Mechanics and Gameplay
Now, this is where we get to the proper depth I was talking about earlier. Because of the open ended nature of this game, this means you get full control over who you speak to, what leads you follow, and where you go on the map to speak to these people. Not only that, but each case has fun little red herrings thrown in for good measure (+10 murders for red herrings), just to screw with your head when you think you’ve solved a case. It’s like when that bully at school would ask you what you’d got down your shirt and then when you looked, proceeded to flick you in the nose, and then laugh and walk away, leaving you there to ponder your very existence and question your choices in life that had led up to that point.
Sherlock doesn’t do this unnecessarily so though, every single nugget of storytelling goodness is compelling and fits perfectly within each case, leading to the exploration of myriad webs of lies, deciept, but also truthful alibis, and shifty and trustworthy characters.
Some Other Things
Now, once you actually get to the point of being able to solve the murder (or you think you do), then there are several questions to answer on the back of each case book, and a solution for you to read from big boss man Sherlock himself (significantly I think ‘Big Boss Man Sherlock’ would have been a way better name for the game (-5 murders for title)). Thing is, often you get to the questions, and when you read them the first thought that crosses your mind is; ‘WHAT? wait a minute, I’ve never even heard that guys name before…’ Which invariably leads to more self analysis of your already entirely planned out murder explanation, and somehow managing to stumble across a lead you totally missed.
That or, in one particular case, stumbling across someone absolutely not relevant to anything at all (+5 murders for a secret cross-dresser… no spoilers, promise!).
It’s all part of the fun though really, and that’s what makes this game SO great. You genuinely feel like part of the Baker Street Irregulars, super sleuthing your way around 1800s London, solving a case that Sherlock clearly just doesn’t have the time or inclination to investigate himself.
That’s it, review over guys! Don’t leave yet though because the best bit is just about to happen! Sherlock himself to explain to you just how he came to the conclusion and finally solved the Mystery of the Consulting Detective Review…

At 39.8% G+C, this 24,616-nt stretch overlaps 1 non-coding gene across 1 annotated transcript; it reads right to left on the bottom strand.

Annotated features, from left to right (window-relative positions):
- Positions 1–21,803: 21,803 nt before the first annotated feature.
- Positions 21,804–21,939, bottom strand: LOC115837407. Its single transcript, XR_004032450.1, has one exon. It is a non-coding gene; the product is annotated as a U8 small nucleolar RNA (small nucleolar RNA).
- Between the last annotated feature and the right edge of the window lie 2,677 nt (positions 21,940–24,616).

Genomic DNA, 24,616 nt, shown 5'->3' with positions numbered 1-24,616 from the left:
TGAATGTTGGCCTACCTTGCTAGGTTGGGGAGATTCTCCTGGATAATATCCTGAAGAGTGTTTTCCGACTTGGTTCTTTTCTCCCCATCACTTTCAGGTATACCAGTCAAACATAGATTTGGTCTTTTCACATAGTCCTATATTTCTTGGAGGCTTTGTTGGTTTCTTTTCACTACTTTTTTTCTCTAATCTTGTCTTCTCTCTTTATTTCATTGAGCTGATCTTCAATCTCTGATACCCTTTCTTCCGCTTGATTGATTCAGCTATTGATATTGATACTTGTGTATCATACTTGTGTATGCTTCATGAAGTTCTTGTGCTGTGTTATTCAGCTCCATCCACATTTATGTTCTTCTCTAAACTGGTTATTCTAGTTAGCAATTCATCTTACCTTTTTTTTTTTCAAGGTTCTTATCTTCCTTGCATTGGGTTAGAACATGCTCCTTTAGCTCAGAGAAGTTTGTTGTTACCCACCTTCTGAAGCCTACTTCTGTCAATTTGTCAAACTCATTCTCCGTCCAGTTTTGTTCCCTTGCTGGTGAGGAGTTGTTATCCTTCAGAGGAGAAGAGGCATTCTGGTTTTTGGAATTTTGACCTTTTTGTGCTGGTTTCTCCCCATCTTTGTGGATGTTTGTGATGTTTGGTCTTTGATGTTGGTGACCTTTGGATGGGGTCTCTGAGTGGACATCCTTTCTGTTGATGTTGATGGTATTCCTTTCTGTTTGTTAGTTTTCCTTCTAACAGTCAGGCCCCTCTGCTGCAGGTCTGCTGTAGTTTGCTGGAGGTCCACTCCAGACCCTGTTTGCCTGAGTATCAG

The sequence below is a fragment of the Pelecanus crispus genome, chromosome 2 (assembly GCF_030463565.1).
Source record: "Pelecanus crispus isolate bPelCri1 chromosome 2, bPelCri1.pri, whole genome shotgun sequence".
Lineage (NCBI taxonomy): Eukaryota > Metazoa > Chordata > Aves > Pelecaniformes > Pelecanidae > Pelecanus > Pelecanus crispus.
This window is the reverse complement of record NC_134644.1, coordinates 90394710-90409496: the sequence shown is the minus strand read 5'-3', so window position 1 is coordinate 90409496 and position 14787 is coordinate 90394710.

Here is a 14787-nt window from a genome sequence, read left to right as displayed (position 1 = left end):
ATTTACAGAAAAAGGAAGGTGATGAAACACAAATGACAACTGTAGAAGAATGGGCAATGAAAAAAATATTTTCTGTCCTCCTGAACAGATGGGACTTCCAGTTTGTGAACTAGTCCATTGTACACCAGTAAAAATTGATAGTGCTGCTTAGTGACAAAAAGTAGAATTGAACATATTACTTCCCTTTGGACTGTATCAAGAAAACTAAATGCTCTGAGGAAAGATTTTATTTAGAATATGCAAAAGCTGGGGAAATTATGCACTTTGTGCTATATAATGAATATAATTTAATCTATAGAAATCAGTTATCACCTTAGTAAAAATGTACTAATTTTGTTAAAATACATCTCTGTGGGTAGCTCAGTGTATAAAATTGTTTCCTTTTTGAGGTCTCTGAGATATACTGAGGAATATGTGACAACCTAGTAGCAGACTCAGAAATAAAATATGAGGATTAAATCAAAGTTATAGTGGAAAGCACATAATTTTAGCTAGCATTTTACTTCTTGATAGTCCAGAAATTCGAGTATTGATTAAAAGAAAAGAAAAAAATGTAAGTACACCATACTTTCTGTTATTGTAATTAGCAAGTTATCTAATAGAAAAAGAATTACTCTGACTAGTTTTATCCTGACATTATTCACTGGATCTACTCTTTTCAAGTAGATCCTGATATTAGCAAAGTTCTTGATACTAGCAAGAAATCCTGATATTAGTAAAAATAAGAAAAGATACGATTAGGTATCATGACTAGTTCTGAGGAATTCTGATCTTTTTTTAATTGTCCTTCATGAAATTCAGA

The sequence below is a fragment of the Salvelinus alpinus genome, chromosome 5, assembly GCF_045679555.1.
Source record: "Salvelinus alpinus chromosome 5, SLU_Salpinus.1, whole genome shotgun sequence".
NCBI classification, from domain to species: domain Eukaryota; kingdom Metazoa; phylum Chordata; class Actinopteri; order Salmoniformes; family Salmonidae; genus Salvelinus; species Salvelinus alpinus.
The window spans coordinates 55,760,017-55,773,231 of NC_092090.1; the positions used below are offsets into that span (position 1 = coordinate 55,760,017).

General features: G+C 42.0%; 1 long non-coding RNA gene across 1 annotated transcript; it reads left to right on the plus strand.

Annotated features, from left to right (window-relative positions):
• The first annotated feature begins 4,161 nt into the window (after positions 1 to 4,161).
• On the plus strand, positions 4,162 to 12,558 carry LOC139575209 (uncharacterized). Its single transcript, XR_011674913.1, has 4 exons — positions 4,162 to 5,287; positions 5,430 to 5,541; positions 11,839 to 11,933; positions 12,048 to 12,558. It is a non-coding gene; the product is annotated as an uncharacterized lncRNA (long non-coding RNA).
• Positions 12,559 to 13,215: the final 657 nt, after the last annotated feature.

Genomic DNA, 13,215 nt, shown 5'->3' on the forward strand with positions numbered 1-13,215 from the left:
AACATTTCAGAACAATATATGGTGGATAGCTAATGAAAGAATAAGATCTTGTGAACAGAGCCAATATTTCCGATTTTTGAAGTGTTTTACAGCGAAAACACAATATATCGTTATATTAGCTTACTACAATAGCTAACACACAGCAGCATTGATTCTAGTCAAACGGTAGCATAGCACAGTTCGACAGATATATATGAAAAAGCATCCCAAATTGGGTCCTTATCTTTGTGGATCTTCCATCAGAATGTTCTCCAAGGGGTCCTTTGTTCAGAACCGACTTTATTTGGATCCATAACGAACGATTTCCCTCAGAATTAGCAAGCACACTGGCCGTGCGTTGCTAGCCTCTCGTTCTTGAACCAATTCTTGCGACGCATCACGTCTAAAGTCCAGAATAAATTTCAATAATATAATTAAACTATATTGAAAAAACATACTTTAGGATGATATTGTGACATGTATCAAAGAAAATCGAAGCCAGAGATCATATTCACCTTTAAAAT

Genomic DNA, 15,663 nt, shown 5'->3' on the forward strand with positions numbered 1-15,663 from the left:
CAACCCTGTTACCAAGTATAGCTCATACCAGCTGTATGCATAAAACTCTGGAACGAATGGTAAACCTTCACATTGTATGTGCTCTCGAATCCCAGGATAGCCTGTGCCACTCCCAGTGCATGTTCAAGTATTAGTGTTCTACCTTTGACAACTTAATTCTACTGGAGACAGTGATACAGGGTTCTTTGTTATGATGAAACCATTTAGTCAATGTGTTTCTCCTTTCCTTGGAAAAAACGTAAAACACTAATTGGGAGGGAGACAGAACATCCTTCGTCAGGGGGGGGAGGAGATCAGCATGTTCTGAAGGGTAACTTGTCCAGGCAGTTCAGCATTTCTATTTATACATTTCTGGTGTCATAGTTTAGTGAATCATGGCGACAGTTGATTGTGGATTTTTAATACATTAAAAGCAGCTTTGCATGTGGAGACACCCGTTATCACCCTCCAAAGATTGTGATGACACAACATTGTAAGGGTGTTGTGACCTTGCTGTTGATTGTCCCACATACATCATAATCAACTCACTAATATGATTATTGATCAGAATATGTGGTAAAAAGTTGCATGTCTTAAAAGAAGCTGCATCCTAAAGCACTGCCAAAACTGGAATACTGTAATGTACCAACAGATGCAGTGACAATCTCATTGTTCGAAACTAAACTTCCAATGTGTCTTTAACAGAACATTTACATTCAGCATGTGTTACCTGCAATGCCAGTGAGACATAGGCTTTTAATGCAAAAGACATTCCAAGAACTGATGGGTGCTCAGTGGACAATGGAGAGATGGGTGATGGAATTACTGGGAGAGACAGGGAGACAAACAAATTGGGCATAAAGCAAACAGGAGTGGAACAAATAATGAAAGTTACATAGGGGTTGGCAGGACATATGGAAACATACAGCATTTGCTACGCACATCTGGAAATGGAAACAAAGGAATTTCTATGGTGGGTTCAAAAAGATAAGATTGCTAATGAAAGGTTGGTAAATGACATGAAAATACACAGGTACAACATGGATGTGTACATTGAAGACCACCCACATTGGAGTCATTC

Sherlock: Why thank you kind Sir, your introduction is most appreciated and welcome in this time of great need and peril, being the grubby 1870s as it is! We have today a curious case on our hand and it gets even curiouser so by note of the fact that the person reviewing has indeed started channeling some sort of… ‘character voice’.
Watson: *gasp* You don’t say Sherlock, as if someone would actually impersonate a fictitious character for the sake of a few laughs! And in the light of this many murders most foul!
Chris: Seriously Watson, I didn’t ask for your input here… nobody cares what you have to gasp about.
Sherlock: Indeed Christopher, for the solving of this crime requires only the skills of an advanced and studious detective such as myself.
Chris: So, what is the solution? Who commited the murder? And how many murders have even been commited!?
Sherlock: Well my dear Christopher, you’ll be surprised to find that I simply traced the game back to the 1980s! There, in it’s infancy, it grew and developed, and lo and beyond when we got to the year 2017 a new and fresh publisher was there to pick up the pieces! The newly published version was wonderful and many people loved it, however, we still have the question of the murders most foul to answer… the simple fact is, the murders, were commited, by me! Well, metaphorically speaking, I’ve murdered your ability to play any other murder mystery game, and that amounts to a grand total of…
Score: 120 Murders Most Foul
Just buy this game, trust me.